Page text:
In general, they appeared on the dates shown in various Colorado Community Newspapers.
Jamie LaRue is on vacation. This week's column is written by Art Glover, Human Resources Manager for Douglas County Libraries.
"How do you feel about public employment verses private employment?"
It is a question I have been asked many times since I began working for the Douglas County Libraries as the district's Human Resources Manager.
Often, the question is delivered with a knowing wink. I imagine they are thinking, "Surely you must be happier now!" And generally, I would say they are correct.
It's a marvel to most adults that we made it this far. At least, I know some of the chances I took as a young adult might well have killed me.
The field of brain development research continues to shed light on all facets of human life. And what we've learned, at least about teenagers, borders on the insulting. Or does it?
In brief, it comes down to this: teenagers have a high predilection for risky business, coupled with a really startling lack of judgment.
I have a glad and broken heart. Our little girl doesn't live here anymore -- she's off to school in Europe.
I remember being surprised, when Maddy was wee, how much she brought back memories of my own childhood. When we put her on a plane for London (with all her buddies, who were headed off to perform at the Fringe Festival in Edinburgh, Scotland), I suddenly remembered when my own parents dropped me off at college.
A couple of years ago, we were working on the design of our Philip S. Miller Library in Castle Rock. To that end, we did what we always do: talk with the community.
We held meetings with seniors, elementary school students, civic groups, and storytime moms. We listened to business people and government workers. Over and over, we asked, "What do you want to see in a library?"
There was a lot of overlap. Everybody wanted us to have books, books, and more books. Another strong contingent asked for recorded books -- on audiotape and CD.
Suppose that there were a simple formula for happiness?
Well, according to Jonathan Haidt, there is. In his book, "The Happiness
Hypothesis," he just gives it away:
H = S + C + V
Any questions? I thought there might be.
H stands for "happiness."
S stands for "set point." That's the idea that you're more or less genetically
programmed to have a range of responses to the world, broadly falling into
either optimistic or pessimistic.
I was talking with a friend last night about the social effects of technology. He was saying that people today, mainly because of technology, live incredibly accelerated lives. And we're overstimulated.
We rush from one place to another, never really having the time to focus, to pay attention. Along the way we have radios, CDs, DVD players -- and that's just in the car.
One of the things I do for fun is to serve as Master of Ceremonies for the Castle Rock Band. The band, under Bandmaster Kent Brandebery, was formed in 1999, and plays concerts at the Castle Rock Community Bandstand, the Douglas County Fair, and other occasional locations.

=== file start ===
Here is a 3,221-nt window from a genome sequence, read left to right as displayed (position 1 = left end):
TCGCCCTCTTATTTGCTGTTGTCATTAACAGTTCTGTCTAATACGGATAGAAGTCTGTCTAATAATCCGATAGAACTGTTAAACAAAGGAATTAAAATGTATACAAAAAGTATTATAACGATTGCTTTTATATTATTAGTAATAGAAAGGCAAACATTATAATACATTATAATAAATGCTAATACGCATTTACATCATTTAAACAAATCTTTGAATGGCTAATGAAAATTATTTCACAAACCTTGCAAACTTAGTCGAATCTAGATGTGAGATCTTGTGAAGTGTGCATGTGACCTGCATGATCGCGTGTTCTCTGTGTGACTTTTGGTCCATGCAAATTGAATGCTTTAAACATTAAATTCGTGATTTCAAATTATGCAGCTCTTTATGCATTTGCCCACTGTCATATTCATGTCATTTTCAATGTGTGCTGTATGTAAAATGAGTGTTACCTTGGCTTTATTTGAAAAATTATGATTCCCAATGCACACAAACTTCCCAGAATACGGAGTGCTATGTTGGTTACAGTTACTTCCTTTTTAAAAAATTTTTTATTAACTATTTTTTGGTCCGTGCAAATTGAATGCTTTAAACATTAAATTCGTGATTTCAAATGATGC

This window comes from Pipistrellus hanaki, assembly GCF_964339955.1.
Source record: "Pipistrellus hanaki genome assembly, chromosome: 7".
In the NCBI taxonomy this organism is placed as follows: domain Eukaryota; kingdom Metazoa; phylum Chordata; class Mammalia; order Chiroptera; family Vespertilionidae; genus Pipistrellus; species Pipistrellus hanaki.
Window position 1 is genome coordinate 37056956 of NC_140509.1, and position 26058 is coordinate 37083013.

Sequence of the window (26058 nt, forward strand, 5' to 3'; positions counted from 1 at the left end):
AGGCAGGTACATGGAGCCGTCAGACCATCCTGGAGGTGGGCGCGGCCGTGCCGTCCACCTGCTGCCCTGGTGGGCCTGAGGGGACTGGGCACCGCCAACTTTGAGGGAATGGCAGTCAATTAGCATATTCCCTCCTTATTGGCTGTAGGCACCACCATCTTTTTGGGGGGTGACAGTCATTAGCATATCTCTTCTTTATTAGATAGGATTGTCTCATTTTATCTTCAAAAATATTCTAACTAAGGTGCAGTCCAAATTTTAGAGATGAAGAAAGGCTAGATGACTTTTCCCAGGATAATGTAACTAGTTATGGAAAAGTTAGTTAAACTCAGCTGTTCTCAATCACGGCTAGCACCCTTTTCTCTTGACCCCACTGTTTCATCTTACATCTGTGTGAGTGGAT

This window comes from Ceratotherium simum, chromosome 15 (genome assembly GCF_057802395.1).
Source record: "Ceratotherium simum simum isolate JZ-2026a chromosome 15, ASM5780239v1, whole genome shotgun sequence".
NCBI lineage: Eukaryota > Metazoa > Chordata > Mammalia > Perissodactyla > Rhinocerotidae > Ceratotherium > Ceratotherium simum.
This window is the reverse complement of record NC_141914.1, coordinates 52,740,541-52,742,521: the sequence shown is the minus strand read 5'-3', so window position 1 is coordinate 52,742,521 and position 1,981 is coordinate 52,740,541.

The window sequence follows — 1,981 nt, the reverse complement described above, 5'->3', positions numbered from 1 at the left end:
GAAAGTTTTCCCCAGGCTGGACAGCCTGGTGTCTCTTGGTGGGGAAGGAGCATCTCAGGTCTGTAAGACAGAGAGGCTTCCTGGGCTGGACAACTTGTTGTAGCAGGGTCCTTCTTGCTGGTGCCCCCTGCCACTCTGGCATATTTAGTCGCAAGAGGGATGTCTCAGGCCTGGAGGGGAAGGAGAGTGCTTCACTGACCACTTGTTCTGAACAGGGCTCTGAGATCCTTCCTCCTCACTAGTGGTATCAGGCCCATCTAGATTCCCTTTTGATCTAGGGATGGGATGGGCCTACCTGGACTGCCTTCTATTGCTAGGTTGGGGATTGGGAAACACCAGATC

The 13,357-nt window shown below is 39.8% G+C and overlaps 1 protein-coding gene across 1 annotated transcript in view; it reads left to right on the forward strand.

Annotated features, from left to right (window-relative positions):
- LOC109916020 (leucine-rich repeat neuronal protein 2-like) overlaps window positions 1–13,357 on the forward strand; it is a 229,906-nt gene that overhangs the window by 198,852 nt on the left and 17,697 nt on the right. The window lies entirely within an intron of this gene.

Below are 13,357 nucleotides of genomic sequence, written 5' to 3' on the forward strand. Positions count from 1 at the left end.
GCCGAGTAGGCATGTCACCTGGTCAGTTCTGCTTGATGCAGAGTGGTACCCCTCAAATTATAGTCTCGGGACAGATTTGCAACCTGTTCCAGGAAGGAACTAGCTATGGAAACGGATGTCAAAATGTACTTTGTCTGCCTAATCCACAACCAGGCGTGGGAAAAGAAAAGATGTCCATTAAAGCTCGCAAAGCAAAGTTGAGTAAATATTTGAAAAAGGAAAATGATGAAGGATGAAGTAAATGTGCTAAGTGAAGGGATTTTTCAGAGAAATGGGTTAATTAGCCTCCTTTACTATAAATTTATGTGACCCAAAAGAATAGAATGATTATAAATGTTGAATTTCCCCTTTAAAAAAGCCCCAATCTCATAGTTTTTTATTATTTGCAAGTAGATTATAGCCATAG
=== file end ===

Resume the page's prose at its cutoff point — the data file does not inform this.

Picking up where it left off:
Mainly, my job is to let these fine musicians catch their breath. To pass the time, I talk about the history of the next piece -- that research usually provided by the Bandmaster. Along the way, I've had the chance to learn a little bit about the American band movement.
There seem to be two things that everybody knows about public libraries.
First, we collect fines. The collective guilt of America about overdues is staggering.
People, please! For most things, we charge the same rate we did 20 years ago: a nickel a day. It always caps out way, way less than the cost of the item. We just want you to bring things back so other people can use them. Relax!
The second thing people know is the phrase, "the Dewey Decimal System."
Since this column comes out so close to Independence Day, let me recommend a
book. It's called "The Founding Brothers: A Revolutionary Generation," by
Joseph Ellis. It's available from our libraries in several formats: book,
large type, CD, Cassette, and now, even on VHS and DVD.
It's a shame they don't teach history this way. Instead, we get elementary
school fiction, in which the Founding Fathers did boring things, building to
the inevitable climax of our own perfect government.
There's a common misconception about libraries.
In brief, a lot of politicians seem to think that technology competes against
libraries -- and that libraries are losing.
This is something former Librarian of Congress Daniel Boorstin called the
"Displacive Fallacy." It's the idea that new technologies drive out old.
But the truth is, they often coexist quite comfortably. TV didn't kill radio.
DVDs didn't kill movies. Both radio and movies make far more money than they